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I am working with a jquery plugin that looks like this:

(function($){
    var options;
    $.fn.main(opts){
    	options = opts;
    	//rest of code
    }
    $.fn.otherFunc(){
    	//does something with options
    }
}(jQuery));

The problem here is that if i use this plugin 5 times on the page, the options variable gets overwritten, and so all 5 instances share those options. This is bad, i want each plugin instance to have its own config.

Is there a non-hackish jQuery way to accomplish this?

edit:

I should add that i would consider addition options to $(this) in $.fn.main as an expando somewhat hackish, because $.fn.otherFunc might not be called on the $(this) from the main function, so i wouldnt have access to my stuff!

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2 Answers 2

up vote 2 down vote accepted

If you're applying the same plugin to several elements like this

$("#div1, #div2, #div3, #div4, #div5").main(opts);

You should split it in 5 different calls with different options - i.e.:

var opts1 = {...};
$("#div1").main(opts1);

var opts2 = {...};
$("#div2").main(opts2);

// etc.

Also, add a paraemter to $.fn.otherFunc to receive which options object it should work on.

EDIT: if you're not calling otherFunc from inside main(), you should consider why you're sharing options between them. In that case, if you post what's your original problem (i.e. real world problem you're trying to solve) we might be able to offer a better solution than having two different plugins sharing options instead of merging them into just one.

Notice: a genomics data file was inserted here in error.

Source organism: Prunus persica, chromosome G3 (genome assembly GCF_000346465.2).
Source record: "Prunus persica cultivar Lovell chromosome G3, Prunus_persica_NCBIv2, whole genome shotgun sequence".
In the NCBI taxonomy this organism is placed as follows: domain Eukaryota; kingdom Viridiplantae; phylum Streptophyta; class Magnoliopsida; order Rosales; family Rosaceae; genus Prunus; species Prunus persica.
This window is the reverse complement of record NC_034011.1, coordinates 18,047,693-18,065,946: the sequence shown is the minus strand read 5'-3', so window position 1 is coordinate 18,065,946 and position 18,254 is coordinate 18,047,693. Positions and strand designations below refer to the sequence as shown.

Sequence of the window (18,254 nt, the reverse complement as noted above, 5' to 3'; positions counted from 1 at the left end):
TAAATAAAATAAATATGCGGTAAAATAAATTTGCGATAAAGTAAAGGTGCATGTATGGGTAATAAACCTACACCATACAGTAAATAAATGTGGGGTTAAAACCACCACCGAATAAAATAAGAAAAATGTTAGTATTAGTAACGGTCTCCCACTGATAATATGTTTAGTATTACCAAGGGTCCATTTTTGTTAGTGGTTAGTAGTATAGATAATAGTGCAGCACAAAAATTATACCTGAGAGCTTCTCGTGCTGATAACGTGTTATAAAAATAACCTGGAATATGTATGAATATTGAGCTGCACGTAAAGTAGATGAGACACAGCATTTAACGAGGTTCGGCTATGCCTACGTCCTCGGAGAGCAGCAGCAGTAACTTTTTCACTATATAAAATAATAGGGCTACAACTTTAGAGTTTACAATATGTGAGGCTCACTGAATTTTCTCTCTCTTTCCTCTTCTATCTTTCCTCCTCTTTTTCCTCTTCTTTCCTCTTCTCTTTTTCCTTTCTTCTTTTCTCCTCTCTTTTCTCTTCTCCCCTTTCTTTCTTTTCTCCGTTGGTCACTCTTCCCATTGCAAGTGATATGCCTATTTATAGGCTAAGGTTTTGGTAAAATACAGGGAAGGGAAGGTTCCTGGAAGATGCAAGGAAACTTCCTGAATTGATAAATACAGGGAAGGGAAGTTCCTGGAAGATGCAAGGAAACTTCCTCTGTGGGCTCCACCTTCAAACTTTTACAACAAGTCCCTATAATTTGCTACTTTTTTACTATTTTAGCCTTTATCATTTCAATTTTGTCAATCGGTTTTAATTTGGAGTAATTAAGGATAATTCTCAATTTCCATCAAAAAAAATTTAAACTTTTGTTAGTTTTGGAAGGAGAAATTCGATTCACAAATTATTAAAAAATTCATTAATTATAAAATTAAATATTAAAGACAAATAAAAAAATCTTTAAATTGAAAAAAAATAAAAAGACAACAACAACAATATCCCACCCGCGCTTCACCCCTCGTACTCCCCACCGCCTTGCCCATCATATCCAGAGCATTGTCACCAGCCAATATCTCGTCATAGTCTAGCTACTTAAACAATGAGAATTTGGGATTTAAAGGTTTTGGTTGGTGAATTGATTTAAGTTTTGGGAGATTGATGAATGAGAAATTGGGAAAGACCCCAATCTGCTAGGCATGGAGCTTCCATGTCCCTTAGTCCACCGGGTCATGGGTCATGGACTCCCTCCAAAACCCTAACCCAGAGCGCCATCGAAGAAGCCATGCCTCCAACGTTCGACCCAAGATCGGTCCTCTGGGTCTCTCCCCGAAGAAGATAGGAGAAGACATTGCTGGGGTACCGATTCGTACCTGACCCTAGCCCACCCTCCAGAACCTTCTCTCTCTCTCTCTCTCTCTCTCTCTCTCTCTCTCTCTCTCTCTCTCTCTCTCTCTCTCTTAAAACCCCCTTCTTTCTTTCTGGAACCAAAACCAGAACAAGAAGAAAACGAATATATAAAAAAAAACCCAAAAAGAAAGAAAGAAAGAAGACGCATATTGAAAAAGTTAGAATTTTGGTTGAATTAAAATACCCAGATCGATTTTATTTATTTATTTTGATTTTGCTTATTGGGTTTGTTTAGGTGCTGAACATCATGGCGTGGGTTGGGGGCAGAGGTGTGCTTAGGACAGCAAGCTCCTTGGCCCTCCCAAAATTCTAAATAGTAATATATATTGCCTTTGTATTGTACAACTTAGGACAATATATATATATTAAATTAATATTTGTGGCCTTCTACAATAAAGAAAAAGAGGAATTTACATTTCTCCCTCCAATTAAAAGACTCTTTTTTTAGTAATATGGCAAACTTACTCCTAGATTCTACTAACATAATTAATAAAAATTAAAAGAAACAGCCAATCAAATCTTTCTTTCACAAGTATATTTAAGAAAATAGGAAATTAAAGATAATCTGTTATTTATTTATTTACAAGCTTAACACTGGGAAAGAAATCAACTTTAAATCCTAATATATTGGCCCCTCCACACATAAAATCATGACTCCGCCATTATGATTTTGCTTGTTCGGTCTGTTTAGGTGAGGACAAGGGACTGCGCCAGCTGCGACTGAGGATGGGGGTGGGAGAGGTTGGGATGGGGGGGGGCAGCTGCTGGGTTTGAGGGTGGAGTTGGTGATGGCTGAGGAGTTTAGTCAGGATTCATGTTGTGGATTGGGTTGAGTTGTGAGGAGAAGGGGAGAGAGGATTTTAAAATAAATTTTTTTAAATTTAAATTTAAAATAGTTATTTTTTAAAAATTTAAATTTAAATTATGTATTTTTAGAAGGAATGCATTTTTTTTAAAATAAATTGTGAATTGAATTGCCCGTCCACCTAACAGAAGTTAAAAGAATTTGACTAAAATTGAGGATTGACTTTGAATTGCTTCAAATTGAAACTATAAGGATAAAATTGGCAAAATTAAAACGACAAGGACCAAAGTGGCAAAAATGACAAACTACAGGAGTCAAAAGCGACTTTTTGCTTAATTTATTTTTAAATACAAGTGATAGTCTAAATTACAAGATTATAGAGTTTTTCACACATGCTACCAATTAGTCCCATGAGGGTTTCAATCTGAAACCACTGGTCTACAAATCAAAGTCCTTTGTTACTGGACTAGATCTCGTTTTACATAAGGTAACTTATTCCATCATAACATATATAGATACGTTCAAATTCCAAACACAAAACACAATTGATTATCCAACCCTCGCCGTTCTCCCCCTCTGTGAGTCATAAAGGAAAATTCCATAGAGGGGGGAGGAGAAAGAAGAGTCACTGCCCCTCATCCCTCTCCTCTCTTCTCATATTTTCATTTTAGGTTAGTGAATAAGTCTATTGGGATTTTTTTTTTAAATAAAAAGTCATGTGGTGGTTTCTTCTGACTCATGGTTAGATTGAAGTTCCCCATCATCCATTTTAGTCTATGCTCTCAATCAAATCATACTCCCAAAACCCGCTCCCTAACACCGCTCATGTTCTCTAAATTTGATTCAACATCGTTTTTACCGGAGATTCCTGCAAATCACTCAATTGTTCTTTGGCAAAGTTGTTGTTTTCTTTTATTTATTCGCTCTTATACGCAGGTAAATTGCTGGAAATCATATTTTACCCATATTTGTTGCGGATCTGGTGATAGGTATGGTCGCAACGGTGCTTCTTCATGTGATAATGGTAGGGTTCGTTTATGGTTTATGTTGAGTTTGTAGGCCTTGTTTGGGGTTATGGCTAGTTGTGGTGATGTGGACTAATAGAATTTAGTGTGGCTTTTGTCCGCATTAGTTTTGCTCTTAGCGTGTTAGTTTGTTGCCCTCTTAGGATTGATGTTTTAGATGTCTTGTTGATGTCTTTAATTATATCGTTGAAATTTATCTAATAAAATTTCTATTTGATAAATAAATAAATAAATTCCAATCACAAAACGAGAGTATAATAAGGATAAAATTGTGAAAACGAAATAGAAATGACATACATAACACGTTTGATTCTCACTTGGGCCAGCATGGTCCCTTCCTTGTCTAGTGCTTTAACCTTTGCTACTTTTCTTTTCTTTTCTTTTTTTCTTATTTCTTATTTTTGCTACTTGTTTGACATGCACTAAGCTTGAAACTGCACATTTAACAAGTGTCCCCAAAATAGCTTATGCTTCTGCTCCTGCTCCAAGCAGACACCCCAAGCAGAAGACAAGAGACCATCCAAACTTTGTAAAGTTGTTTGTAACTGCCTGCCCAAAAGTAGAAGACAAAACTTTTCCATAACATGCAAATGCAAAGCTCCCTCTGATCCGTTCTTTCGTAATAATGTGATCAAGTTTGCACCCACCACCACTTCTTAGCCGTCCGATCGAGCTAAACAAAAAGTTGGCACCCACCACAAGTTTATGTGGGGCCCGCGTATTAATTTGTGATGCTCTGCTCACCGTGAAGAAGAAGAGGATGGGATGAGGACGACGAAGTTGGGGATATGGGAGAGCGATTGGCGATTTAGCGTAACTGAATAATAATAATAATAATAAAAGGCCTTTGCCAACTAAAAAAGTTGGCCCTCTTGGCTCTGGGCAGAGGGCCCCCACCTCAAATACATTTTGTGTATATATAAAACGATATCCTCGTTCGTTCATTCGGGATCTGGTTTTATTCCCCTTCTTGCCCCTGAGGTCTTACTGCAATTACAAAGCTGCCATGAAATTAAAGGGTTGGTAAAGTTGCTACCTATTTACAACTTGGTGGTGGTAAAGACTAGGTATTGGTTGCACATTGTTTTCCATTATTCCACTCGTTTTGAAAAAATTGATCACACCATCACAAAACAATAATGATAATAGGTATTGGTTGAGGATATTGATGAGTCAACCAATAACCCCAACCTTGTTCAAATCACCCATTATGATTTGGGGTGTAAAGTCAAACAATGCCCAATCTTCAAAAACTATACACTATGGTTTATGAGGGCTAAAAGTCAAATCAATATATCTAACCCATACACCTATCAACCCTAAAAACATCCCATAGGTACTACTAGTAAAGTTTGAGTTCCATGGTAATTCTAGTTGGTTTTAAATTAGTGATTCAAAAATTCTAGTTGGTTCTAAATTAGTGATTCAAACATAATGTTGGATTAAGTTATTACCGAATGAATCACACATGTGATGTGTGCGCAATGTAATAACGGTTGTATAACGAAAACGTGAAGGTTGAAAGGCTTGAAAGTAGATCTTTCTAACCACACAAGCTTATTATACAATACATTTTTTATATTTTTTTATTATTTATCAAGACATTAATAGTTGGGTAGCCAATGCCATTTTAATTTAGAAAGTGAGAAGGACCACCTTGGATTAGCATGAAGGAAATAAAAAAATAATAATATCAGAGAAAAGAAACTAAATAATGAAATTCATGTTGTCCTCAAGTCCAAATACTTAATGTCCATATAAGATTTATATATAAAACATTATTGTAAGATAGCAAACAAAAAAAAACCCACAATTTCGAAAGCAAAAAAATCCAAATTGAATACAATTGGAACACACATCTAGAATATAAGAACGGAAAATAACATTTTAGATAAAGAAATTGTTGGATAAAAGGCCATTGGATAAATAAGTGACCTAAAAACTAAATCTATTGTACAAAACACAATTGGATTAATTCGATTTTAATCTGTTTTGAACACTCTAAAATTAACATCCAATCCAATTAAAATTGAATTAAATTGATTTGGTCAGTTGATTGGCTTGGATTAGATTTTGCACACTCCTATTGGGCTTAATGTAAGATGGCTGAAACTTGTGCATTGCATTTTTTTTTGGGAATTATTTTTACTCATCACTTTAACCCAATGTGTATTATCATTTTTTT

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The code given in your example had syntax errors, I'm guessing that this will work better:

(function($){
    var options;
    $.fn.main = function(opts){
        options = opts;
        //rest of code
        alert(options.text);
    }
    $.fn.otherFunc = function(){
        //does something with options
    }
})(jQuery);

$('a:first').main({text:'txt'});
$('a:last').main({text:'some other text'});

In your code, I would recommend adding the options data to the DOM element itself to keep track of the options, after all, that's where the "behavior" is being directed at, so it's natural to keep it there, not in a separate object.

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